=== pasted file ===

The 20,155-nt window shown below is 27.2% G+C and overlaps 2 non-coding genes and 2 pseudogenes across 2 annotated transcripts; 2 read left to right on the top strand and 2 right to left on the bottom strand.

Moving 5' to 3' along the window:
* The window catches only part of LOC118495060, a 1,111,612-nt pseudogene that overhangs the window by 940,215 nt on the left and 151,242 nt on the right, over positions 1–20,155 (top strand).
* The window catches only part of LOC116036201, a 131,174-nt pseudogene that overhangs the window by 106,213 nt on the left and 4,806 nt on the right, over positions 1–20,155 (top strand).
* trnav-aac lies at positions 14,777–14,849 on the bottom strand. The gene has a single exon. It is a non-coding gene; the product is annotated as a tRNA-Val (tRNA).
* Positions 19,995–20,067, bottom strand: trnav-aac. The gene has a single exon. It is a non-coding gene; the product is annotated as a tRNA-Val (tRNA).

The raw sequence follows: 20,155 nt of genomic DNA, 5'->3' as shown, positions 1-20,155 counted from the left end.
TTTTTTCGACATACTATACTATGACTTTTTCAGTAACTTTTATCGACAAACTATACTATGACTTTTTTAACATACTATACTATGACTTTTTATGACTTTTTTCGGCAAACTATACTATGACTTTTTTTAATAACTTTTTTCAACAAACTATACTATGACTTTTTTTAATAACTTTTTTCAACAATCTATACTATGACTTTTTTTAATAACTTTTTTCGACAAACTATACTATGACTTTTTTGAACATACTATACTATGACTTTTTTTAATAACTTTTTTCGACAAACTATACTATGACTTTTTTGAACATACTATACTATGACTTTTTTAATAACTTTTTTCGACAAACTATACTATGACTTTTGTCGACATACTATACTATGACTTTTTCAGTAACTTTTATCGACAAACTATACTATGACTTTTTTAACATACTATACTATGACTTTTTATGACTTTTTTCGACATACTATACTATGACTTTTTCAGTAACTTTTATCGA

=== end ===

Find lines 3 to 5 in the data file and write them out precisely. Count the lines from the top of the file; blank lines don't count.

* The window catches only part of LOC118495060, a 1,111,612-nt pseudogene that overhangs the window by 940,215 nt on the left and 151,242 nt on the right, over positions 1–20,155 (top strand).
* The window catches only part of LOC116036201, a 131,174-nt pseudogene that overhangs the window by 106,213 nt on the left and 4,806 nt on the right, over positions 1–20,155 (top strand).
* trnav-aac lies at positions 14,777–14,849 on the bottom strand. The gene has a single exon. It is a non-coding gene; the product is annotated as a tRNA-Val (tRNA).